Saturday’s editorials address two recent examples of the evolution of our area. The first expresses our hope that Myrtle Beach will tread carefully with its idea to sell naming rights for city landmarks. The second chides Surfside Beach for running a good business out of town without offering any good reason.
Myrtle Beach’s idea of offering naming rights to its notable properties late last month to raise money for the city seems like a novel idea that could quickly get out of hand.
Obviously, any money the idea raises will lessen the burden on taxpayers for city services and projects. Sponsorship might even increase the usage of specific landmarks, as the companies who buy naming rights will more than likely promote them on their own. In some cases, it could be a creative pairing of public and private interests.
But the idea also definitely has the potential to go wrong. Do we want, for example, BP sponsoring a pool? McDonald’s sponsoring our picnic shelters?
Even pairings that lack obvious irony could easily just contribute to the gaudiness that Myrtle Beach has struggled to move away from. The boardwalk, for example, has been such a success that it would seem wrong to cheapen it with corporate sponsorship: It’s Myrtle Beach’s boardwalk; this city built it, not any company; and there should be no confusion about that.
On the other hand, the official names of the BB&T Coastal Field (or its predecessor, Coastal Federal Field) or the Bi-Lo Myrtle Beach Marathon bother relatively few of us. Corporate sponsorship of sporting events has become so ubiquitous that naming a few more athletic facilities after companies will change the city’s landscape very little, so perhaps the council would do well to constrain its name games in this arena.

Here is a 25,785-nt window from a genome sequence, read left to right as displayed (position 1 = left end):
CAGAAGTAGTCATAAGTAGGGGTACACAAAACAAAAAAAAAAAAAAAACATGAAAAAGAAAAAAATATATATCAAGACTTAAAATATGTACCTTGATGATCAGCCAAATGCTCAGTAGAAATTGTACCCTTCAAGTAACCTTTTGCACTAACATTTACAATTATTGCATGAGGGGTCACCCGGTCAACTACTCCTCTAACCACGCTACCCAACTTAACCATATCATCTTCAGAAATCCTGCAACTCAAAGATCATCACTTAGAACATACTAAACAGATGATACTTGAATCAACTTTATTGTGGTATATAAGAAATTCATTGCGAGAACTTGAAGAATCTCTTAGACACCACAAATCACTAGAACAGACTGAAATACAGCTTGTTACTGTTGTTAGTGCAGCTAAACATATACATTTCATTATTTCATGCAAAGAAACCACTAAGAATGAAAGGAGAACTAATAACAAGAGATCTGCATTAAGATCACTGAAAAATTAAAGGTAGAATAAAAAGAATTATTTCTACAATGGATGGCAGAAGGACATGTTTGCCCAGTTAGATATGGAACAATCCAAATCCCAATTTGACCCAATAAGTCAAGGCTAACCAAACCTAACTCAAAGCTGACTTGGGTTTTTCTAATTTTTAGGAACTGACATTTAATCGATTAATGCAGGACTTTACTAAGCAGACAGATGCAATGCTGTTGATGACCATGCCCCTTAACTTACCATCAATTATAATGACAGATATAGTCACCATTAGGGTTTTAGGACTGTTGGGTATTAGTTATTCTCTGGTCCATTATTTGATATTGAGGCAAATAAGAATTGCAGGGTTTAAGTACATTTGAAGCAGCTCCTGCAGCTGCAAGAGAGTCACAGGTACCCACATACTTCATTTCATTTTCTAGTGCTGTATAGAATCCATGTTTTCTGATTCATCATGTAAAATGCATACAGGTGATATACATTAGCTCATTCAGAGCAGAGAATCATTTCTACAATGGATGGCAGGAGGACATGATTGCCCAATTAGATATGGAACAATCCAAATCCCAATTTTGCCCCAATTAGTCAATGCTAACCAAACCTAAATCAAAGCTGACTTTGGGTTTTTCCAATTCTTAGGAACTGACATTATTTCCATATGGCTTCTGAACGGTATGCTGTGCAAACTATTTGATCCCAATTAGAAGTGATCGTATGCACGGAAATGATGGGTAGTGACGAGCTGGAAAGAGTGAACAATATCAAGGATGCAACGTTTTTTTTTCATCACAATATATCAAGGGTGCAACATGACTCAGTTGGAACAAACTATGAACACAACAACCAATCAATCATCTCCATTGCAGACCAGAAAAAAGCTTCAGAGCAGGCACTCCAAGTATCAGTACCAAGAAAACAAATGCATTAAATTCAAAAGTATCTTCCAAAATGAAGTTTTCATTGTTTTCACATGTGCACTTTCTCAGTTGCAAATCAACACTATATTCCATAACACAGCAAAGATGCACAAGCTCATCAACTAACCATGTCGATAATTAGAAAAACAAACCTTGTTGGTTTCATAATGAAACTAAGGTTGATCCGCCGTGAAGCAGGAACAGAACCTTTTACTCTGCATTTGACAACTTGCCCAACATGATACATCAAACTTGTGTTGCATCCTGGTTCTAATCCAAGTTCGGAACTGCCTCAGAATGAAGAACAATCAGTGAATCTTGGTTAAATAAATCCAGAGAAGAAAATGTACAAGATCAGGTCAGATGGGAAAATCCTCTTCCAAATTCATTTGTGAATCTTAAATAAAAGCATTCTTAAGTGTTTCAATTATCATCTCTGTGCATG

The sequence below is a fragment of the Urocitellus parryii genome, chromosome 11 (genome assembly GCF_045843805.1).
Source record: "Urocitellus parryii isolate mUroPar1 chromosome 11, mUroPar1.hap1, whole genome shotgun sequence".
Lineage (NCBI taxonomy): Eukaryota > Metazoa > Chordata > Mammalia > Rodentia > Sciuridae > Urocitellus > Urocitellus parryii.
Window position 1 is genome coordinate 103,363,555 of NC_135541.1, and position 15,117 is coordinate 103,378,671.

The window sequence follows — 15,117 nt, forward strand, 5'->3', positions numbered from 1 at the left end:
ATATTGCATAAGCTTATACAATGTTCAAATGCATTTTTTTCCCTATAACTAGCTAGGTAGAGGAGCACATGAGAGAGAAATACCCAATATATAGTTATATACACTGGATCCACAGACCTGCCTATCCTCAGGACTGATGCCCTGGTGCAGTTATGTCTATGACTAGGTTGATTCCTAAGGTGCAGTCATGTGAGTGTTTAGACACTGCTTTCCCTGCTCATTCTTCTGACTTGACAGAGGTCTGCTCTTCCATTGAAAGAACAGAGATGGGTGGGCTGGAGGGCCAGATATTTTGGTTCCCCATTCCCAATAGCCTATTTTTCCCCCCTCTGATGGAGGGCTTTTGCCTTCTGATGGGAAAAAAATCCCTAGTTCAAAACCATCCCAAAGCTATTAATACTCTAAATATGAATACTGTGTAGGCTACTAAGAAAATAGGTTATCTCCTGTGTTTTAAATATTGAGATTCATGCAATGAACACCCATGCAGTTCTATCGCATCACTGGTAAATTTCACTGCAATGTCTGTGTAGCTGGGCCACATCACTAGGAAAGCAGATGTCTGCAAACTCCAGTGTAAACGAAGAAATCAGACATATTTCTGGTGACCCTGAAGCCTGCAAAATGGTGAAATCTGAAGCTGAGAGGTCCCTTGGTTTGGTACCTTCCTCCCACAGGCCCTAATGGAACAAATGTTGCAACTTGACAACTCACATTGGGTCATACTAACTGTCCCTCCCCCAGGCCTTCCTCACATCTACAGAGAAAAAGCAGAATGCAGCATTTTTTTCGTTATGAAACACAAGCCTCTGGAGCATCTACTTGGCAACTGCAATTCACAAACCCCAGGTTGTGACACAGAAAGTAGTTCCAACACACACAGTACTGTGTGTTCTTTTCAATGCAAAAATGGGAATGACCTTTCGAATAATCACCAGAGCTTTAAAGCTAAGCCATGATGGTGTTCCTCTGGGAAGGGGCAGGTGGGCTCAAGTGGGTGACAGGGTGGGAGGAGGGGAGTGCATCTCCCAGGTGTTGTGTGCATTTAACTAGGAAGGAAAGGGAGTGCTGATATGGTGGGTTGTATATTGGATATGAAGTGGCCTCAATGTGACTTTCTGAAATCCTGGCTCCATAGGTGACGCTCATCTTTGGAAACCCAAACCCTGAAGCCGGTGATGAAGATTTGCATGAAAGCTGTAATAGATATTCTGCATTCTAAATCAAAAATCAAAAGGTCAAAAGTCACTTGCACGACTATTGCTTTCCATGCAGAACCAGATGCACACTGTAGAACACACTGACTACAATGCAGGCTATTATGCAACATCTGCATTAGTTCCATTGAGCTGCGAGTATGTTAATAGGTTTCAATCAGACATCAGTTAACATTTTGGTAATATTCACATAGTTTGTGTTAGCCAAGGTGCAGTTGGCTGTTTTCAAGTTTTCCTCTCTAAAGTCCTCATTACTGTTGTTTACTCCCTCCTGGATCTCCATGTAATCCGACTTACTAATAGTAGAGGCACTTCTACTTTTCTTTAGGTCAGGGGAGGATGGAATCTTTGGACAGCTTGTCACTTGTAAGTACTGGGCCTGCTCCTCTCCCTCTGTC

Well, of course Nibils is leaving Surfside Beach.
The town’s treatment of its landmark restaurant at the base of the pier has been shockingly callous. Their initial announcement that the lease for the restaurant’s site would have to be bid out once the town bought the pier seemed like a mere unintended consequence, an oversight: Why couldn’t the existing restaurant simply have been grandfathered in as part of the pier purchase?
But the legal limbo that the town has kept the restaurant in for so long begins to look, at its best, like government’s worst face – inept, unresponsive, needlessly bureaucratic – and at worst like something even more conspiratorial and nefarious. City Councilman Doug Samples called Nibils recent decision to withdraw from the process the “worst of all possible outcomes,” and he’s right. It’s hard to imagine landlord-tenant negotiations failing more completely, and we imagine other potential tenants will now be wary of entering any agreement.
At its new location on Myrtle Beach’s Kings Highway, Nibils will unfortunately lose the spectacular view of the ocean that gave its previous spot so much charm. But it will keep its loyal customers, they told The Sun News last week, and on such a busy road, it will be sure to find new ones as well.
More than that, the Cahills know they will have the entire Grand Strand’s best wishes. Sadly, we can’t say the same for Surfside Beach’s town government.